When he attends meetings on green energy, people want to talk to Glenn Schulke about putting solar panels on their roofs.
He explains, politely, that’s not really his business.
The entrepreneur, who works out of his garage in Ahwatukee Foothills, is into Earth-friendly innovation on a more personal level. Schulke’s company, GoSolarLife, creates portable solar-charging solutions for individuals on the go, and his sales show that customers are plugging into the concept.
Innovation is a vital ingredient to thrive in the continued weak economy, and Schulke’s startup and many other businesses in Arizona display it in spades.
His solar-charging applications are used in interesting ways. Some examples:
��A customer on an extended bicycle tour of New Zealand bought the company’s products to recharge his MacBook Pro and write a blog while sitting in his tent at night.
��A videographer doing a remote shoot in Africa was going to be without power for about two weeks. He used the company’s solar-charging cameras and laptop computers.
��A doctor on a mercy medical mission in Afghanistan used a solar-charging laptop, satellite phone, GPS and cameras so she was able to perform medical services in numerous clinics over three weeks.
��The company created and supplied a system to a customer with sleep apnea so he recharges his portable CPAP machine on hunting trips.
Remote workers for the U.S Forest Service out for a few weeks at a time could recharge their lead-acid batteries during the day while working and use a solar shower pump for hot showers when they returned to camp in the afternoon.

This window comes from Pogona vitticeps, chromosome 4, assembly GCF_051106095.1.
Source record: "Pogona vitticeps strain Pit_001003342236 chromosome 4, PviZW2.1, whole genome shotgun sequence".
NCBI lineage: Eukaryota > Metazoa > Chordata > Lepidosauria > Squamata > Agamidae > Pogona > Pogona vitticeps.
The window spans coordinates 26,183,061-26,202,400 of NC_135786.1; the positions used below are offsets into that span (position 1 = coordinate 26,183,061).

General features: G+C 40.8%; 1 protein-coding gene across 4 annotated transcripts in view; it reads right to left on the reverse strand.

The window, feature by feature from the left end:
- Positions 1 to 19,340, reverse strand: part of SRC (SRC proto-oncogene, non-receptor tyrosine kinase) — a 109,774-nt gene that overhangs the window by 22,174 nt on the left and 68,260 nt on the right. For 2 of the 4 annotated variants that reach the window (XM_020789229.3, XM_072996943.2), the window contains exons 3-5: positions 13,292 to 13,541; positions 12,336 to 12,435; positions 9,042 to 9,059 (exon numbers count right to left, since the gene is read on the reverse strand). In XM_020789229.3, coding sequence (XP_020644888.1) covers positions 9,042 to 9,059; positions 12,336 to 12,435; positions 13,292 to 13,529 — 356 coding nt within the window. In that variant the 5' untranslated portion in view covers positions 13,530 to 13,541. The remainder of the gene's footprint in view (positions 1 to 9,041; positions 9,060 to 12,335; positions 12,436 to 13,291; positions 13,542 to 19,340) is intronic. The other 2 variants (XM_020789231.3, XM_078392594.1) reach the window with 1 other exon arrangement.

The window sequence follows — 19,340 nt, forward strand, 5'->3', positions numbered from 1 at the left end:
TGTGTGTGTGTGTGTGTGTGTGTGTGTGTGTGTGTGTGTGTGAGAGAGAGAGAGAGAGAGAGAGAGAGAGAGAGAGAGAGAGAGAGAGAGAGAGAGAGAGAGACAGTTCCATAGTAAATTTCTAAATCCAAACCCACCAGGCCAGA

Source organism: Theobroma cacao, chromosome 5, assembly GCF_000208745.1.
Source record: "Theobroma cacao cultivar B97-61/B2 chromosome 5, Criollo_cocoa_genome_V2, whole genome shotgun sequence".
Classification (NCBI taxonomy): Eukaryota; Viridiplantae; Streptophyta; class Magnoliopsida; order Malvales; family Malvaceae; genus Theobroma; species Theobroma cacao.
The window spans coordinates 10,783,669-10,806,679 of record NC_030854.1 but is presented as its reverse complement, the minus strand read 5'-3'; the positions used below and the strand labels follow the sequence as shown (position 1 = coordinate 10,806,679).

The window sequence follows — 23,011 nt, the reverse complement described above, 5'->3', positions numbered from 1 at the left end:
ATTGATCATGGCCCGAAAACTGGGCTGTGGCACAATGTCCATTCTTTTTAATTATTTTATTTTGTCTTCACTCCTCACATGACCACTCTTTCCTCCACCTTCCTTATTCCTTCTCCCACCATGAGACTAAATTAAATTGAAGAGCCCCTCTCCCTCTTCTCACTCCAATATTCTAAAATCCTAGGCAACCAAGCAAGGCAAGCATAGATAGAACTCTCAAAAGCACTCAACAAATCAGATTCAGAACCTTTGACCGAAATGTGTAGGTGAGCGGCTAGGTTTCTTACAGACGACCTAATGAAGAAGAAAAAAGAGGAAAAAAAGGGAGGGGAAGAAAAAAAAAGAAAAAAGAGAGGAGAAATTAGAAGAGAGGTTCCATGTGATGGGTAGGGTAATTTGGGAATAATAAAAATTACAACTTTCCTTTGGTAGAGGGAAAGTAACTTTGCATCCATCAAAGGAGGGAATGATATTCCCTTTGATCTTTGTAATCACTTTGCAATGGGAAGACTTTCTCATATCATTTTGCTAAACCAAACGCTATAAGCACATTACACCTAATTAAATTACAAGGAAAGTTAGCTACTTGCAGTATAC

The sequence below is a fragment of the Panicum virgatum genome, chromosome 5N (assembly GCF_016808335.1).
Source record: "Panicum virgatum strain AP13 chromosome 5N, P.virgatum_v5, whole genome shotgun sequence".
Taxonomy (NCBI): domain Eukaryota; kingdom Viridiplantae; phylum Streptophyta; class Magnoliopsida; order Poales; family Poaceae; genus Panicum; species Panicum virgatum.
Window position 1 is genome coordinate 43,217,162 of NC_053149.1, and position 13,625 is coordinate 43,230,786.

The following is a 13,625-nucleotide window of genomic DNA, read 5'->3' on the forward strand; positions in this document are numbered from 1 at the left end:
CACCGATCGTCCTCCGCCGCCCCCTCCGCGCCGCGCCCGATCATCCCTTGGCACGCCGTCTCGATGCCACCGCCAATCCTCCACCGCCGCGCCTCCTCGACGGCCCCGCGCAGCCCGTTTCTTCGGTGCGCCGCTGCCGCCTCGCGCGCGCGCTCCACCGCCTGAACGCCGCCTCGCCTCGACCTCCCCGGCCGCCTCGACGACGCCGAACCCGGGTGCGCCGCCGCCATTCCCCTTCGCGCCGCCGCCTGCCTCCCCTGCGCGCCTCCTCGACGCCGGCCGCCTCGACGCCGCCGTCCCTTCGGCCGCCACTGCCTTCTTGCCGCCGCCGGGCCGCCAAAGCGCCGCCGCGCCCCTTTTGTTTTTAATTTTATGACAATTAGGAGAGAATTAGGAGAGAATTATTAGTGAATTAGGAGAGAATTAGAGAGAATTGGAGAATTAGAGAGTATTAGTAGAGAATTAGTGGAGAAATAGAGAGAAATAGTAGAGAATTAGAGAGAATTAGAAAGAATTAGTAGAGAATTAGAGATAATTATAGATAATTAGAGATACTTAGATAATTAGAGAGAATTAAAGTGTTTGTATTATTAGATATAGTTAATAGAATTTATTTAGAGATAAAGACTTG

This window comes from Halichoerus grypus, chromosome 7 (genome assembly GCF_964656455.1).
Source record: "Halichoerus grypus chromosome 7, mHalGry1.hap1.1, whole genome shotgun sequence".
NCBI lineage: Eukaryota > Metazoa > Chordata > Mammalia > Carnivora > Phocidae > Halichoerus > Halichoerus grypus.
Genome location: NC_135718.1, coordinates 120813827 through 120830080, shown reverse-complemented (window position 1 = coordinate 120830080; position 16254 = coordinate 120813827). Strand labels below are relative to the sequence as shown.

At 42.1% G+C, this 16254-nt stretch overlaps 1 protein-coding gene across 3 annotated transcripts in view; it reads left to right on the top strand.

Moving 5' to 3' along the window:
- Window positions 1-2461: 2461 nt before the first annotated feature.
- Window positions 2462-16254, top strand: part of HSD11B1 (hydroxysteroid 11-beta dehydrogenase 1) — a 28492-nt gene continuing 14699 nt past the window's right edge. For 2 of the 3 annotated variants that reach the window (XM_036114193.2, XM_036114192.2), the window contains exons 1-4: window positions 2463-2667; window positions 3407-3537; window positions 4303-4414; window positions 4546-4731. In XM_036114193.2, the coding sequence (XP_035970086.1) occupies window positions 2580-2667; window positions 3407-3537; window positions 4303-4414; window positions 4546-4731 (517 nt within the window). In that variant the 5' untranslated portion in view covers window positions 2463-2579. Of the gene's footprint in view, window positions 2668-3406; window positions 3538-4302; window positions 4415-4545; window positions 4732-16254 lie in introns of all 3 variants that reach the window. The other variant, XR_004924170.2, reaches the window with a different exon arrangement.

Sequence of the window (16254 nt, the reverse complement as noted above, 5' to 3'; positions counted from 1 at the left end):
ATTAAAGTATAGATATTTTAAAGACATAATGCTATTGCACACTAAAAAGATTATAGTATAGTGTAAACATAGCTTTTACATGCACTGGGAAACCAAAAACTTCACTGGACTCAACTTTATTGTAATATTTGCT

Schulke is among the many innovators in Arizona who work hard to make their mark. There is the young paramedic who launched his own air-ambulance company. There is the poker-room operator who is now considered the father of the modern Indian casino in Arizona. There is the inventor who devised a niftier way for homeowners to save energy. Their products and concepts can be key drivers of jobs, economic growth and potential recovery in a time of fast-changing technology as traditional economic remedies fail to take hold.
From January through August 2010, GoSolarLife sales were up more than 80 percent compared with the same period last year, numbers that Schulke said don’t include a contract renewal he hopes to receive this year from the Canadian government.
In July, he shipped a large order of solar-charging systems to a company that sells satellite phones to the United Nations.
“There’s more to it than just putting panels on your roof,” said Schulke, who owned a business doing work for commercial aviation when it closed thanks to the loss of a $3.8 million contract following the 9/11 terrorist attacks.
“These are products that have real-world application and solve real problems for people that are using them. And they provide them with opportunities to live their lives how they choose to.”
For Schulke, innovation is about freedom for his customers. He brags about the man who solar-charged his MacBook so he could take his office off the grid. “He literally sat in a park in San Francisco for the day with an AirCard (wireless Internet) in his computer, and his battery never dropped below 100 percent,” Schulke said.
Schulke founded the company more than two years ago after attending a meeting of ASM International, the society for materials scientists and engineers. It was there Schulke learned of the then-fledgling solar market in the state, and he figured his products could fill a niche.
Tucson-based Global Solar manufactures the products, and he distributes them. Tekkeon, based in Tustin, Calif., makes the battery packs. Schulke’s innovation comes from taking devices made for the military and designing them for professional consumer use.
He is far from finished exploring the niche. He is in the process of engineering products that will help those in scooters and wheelchairs. And he sees a market in environmentally friendly customers who buy recreational vehicles.
“There’s a whole cadre of RVers out there that don’t want to run their generators when they’re sitting in the middle of the wilderness,” he said. “But yet, they would like to work on their computers.”
Selling simpler – and useful – ways to go solar